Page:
For us, that came in the form of an email Geoff received the very same day, simply entitled “Giant Otter Acquisition.” Giant Otter was the name of the software company that Geoff had started in Cambridge. He had left the company when we moved to Kentucky, but retained a small amount of ownership. It turned out that the company was being acquired for four million dollars. Geoff’s ownership meant that he would be getting a paycheck for a lump sum of $50,000.

Doesn’t that give you goosebumps? In our worst moment, we had been provided for. On the same day it seemed impossible, an answer was given. Many happy, grateful tears were shed.

It was just enough to see us through some more tough times ahead, because the expenses got worse before they got better. Utility bills alone were killing us. You can imagine that 2nd & Main, with its 20ft ceilings and event space was expensive to heat. It is. In the winter, our electric bills for 2nd & Main can top $2k. What was unexpected was that our utility bills for Harlan, where a much, much smaller space was being used, were even worse. Our utility bill in January for the Buttermore Building was $2,700. You can imagine the math on this one, with two salaries, but almost $5k in utility bills alone, plus a construction loan to repay. Not to mention the cost of daycare, food, and all the other normal expenses. Geoff was commuting from Corbin to Pine Mountain Settlement School almost every day. And we had our children, our family. There were bedtime stories to read and laundry to be folded and dinners to be cooked. Kids need new shoes and winter coats, doctor’s visits and sports equipment.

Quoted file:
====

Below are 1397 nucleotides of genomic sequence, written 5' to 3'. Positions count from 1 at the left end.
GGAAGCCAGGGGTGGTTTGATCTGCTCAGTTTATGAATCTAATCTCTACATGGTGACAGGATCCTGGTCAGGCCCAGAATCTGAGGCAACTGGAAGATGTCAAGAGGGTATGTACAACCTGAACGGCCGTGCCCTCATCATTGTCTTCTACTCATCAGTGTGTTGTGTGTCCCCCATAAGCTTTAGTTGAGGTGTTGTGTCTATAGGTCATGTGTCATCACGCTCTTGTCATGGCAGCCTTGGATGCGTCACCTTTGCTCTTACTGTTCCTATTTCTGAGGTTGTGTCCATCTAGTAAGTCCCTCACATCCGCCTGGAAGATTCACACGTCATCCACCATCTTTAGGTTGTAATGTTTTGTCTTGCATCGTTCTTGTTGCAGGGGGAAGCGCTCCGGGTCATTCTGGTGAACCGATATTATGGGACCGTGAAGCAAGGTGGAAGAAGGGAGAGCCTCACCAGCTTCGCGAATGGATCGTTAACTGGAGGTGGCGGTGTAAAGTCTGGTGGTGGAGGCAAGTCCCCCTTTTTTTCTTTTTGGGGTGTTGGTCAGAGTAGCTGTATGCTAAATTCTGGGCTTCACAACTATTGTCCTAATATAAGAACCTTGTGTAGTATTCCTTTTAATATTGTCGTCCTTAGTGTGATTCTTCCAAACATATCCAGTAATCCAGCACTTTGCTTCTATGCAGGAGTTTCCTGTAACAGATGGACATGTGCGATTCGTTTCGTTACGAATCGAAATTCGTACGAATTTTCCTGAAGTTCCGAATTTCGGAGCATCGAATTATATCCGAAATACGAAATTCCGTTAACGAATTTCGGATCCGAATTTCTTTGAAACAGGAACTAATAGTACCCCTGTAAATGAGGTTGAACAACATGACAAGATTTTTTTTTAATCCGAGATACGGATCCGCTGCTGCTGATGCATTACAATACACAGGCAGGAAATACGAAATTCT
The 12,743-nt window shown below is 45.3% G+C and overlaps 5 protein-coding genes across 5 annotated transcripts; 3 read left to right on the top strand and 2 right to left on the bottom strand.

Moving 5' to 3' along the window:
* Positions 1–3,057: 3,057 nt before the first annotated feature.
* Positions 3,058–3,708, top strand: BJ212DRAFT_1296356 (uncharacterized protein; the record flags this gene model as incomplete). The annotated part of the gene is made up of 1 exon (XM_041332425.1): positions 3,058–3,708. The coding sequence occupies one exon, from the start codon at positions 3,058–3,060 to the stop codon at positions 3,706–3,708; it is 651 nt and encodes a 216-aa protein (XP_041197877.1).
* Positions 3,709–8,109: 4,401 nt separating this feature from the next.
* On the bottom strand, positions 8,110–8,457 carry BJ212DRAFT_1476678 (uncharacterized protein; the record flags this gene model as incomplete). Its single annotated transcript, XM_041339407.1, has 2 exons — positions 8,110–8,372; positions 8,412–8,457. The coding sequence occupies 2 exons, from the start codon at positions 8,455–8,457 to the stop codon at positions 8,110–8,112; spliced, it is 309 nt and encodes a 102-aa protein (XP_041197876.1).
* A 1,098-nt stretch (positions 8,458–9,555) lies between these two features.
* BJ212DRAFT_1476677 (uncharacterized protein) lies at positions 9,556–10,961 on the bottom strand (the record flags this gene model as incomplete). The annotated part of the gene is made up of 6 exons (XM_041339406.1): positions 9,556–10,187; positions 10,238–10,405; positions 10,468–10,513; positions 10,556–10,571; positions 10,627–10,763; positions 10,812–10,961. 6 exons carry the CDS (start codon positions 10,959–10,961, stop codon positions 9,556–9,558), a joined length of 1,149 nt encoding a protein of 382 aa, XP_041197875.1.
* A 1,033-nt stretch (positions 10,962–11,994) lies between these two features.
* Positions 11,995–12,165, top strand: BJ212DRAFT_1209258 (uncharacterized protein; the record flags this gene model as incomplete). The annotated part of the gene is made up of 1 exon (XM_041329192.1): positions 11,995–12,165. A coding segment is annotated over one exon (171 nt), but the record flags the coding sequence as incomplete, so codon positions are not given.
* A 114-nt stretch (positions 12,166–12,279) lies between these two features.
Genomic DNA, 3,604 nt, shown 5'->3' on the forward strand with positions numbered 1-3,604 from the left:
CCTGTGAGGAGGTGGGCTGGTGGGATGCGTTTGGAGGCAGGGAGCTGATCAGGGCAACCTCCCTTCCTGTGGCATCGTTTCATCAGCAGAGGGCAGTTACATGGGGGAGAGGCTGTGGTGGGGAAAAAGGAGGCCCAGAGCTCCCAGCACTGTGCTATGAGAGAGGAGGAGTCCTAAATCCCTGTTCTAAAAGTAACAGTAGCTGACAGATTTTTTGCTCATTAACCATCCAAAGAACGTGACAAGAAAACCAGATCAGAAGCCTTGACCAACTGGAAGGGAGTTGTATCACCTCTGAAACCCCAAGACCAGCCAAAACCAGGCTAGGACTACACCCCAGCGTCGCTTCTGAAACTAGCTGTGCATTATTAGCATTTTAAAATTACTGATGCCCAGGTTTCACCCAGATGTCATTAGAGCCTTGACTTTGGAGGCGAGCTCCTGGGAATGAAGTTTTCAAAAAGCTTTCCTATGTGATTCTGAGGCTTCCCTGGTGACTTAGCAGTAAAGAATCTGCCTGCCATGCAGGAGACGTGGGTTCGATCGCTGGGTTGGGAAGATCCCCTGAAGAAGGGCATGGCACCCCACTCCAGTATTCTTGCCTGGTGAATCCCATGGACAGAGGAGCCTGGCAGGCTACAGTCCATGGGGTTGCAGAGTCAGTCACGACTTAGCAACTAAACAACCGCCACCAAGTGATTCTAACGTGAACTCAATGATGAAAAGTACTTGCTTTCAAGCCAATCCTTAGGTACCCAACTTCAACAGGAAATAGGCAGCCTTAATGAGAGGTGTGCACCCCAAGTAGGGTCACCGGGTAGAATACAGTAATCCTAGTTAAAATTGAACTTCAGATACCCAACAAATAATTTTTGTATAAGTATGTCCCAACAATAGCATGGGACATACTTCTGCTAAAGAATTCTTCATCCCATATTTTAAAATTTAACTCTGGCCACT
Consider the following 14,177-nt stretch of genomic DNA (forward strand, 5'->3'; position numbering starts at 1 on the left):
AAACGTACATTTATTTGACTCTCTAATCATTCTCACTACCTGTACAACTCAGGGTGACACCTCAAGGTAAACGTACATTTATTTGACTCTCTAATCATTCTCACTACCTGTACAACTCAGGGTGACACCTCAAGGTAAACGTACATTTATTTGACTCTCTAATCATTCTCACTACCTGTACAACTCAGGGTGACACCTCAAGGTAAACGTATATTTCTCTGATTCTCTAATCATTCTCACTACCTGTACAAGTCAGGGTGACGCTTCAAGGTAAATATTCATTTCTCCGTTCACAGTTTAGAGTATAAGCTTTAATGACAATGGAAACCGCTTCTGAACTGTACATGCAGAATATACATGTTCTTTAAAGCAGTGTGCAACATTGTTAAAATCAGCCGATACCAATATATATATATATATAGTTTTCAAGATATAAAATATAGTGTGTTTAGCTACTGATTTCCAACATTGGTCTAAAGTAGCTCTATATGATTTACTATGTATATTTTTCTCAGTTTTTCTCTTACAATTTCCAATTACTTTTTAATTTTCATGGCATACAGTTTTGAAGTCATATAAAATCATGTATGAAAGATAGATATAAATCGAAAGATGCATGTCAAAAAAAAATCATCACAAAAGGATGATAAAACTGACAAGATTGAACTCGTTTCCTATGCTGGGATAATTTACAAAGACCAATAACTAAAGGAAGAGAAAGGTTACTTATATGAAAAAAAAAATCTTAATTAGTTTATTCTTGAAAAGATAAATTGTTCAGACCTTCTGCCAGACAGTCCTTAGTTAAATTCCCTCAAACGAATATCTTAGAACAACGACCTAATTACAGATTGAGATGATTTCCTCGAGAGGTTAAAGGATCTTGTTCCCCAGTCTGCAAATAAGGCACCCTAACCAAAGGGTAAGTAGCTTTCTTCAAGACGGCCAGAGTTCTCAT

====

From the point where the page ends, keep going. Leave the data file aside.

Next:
But that gift, it was just enough. It allowed us, at the end of January, to finally get a heating system installed in our apartment. It allowed us, in February, to finally install a kitchen. And it allowed us to cover all the costs that emerged from hosting TedxCorbin in our building that March. It did not wipe out all of our credit card debt or obligations (we are still working on that credit card debt), but it set us in a position that we could once more begin to make headway, when before we had simply been drowning.

To me, this is what a miracle looks like. Nothing extravagant, just what you need. Just enough to affirm that you are on the right path, but not so much to take away the responsibility. This was the gift that allowed us to keep both buildings and get them in useable condition, and I began to see the light at the end of the storm. The business we had been helping out found a new place in March, so we were no longer facing the big expense of utilities and all the smaller repairs that occupancy can entail. Second & Main was beginning to grow, and Moonbow, too. I no longer worried every single day about cashflow and payroll.

To be honest, I would have been happy right there. What was the rush on a coffee shop? And then a crazy set of occurrences put an entire coffee shop’s worth of equipment right in our lap.

I think God really wants that coffee shop in Harlan.

I will tell you next time about how we got all the coffee and restaurant equipment.